Google Chromecast First Impressions: Not Ready For Prime-Time Player
Google surprised most of us last week by launching its OTT dongle doohickey Chromecast as obvious competition with Apple TV and some kind of second run at the living room TV. I got a hold of a unit and got to play with it over the weekend. Some quick impressions of the down sides. Tomorrow the positives.
It is not as seamless an experience as Google would like us to think. First, the dongle does require power. So
you plug this cute-looking fob into your TV or receiver HDMI port and you still need to manage another power cord. You need to be on the same wireless network in order for the thing to interact with
laptops and devices, and this actually is an issue.
Most of the gadgetry in my home -- from laptops to iPhones and iPads, even the new Google Nexus 7 tablet Google sent for review -- work best on the 5Ghz band, which the Chromecast does not seem to recognize. Thus, in order for all the toys to play nice together the device need to throttle down to the slower and more cluttered 2.6Ghz band.
Basically, the Chromecast allows you to “throw” video and Web content to the TV from your device. When you are working with the specific apps like Netflix and YouTube on an iPhone, the throwing is as simple as tapping a box in the app that shows the available Chromecast device. Unfortunately, it doesn't always work. On Web pages especially, throwing from a Mac Air often had weird results. Pages would not load in the tab I expected or the screen on both PC and TV would hang for inexplicable reasons. Throwing from YouTube on a laptop gets quite confusing because there are multiple points of control -- in the standard YouTube player and in the Chromecast button. The buttons did not always have the desired effect.
The limited content available here is glaring -- especially considering that the two apps with meaningful cross-platform functionality are YouTube and Netflix. Anyone with a game console, Roku and most connected TVs already have this on an OTT system that does so much more for them. That Google let this one out of the shop without some better indication of what it might do in concert with a device (a game perhaps?) is pretty astonishing. Yes -- there is Google Play and its rich catalog of movies and TV. But having to discover the video you want on a device screen and then throw and control it from a device rather than the TV itself doesn't feel quite right.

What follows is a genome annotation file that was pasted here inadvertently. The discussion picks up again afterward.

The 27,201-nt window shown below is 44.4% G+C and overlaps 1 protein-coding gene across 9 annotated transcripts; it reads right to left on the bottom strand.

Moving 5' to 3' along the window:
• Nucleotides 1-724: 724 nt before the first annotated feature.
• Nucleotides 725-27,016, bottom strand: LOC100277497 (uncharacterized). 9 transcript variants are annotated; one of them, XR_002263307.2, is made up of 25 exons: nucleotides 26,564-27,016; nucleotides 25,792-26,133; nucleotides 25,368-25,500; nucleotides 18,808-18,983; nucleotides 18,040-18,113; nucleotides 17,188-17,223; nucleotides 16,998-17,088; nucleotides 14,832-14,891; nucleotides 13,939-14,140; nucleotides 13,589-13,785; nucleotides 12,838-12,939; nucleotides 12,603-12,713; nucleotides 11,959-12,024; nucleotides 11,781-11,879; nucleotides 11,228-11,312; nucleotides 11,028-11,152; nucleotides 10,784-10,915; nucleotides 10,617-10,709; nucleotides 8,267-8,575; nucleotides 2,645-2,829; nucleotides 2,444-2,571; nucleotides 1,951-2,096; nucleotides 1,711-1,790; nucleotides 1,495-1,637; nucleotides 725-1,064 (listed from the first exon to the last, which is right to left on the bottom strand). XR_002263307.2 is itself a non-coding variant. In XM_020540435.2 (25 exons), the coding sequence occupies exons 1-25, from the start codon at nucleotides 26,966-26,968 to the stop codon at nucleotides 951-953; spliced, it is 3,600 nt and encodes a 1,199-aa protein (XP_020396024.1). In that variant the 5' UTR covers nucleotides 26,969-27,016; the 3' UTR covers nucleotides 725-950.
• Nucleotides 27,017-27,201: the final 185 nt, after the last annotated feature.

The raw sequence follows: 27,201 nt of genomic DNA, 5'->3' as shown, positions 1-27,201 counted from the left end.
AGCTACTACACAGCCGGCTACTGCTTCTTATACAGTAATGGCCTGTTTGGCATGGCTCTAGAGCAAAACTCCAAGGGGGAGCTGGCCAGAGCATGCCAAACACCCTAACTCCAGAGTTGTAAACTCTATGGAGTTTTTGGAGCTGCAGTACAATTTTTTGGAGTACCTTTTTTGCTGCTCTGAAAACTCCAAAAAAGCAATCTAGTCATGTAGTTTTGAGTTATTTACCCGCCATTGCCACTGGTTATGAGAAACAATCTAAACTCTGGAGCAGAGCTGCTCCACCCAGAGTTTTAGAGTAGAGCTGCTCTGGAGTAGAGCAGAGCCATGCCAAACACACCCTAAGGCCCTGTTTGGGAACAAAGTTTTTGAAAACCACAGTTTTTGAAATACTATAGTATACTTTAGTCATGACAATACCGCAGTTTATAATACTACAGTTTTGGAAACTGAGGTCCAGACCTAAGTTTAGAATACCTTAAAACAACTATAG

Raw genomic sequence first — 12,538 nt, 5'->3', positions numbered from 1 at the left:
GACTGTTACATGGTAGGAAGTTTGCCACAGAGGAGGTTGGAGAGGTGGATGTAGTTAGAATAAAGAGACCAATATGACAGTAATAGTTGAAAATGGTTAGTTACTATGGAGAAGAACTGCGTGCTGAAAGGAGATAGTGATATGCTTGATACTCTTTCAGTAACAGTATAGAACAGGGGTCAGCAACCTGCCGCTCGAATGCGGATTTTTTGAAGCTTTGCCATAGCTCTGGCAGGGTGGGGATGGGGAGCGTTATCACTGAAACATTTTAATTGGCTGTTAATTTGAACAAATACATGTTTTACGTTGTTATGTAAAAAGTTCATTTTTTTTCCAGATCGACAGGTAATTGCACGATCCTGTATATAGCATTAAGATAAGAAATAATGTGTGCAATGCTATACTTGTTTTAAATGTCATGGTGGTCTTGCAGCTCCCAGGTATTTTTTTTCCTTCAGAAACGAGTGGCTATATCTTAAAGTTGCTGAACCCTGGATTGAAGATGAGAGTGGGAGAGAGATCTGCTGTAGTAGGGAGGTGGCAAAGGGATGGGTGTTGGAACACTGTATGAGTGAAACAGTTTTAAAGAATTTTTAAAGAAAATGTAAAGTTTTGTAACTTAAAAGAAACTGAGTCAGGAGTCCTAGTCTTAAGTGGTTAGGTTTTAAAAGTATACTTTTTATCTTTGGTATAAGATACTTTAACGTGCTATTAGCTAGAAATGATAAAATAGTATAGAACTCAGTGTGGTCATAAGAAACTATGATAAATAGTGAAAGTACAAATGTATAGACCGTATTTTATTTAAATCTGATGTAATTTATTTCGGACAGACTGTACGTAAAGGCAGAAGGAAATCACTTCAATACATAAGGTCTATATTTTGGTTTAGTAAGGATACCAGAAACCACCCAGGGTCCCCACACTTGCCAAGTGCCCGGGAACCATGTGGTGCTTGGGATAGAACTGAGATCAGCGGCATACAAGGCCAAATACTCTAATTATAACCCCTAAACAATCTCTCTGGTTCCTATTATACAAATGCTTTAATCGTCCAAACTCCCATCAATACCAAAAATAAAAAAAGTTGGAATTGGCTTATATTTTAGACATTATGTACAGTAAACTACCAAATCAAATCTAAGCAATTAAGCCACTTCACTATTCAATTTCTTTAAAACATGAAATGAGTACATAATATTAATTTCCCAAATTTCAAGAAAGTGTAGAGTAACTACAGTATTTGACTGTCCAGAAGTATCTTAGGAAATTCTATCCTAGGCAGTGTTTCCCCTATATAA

It is an empty vessel waiting for more than rudimentary content support. Browsing from a laptop to a non-supported video source allows you to jerry-rig throwing any video source to the TV (if you put the PC player into full-screen mode), but the results in my perfunctory tests were marginal. Direct support is required here. Amazon Instant Video, for instance, was low-res and halting.
None of this speaks to the positives, of which there are many (check in tomorrow). But it does speak to how much this is a typical Google 1.0 product -- kludgy, waiting for developer innovation, coming from the same company that did so well with that in Google TV.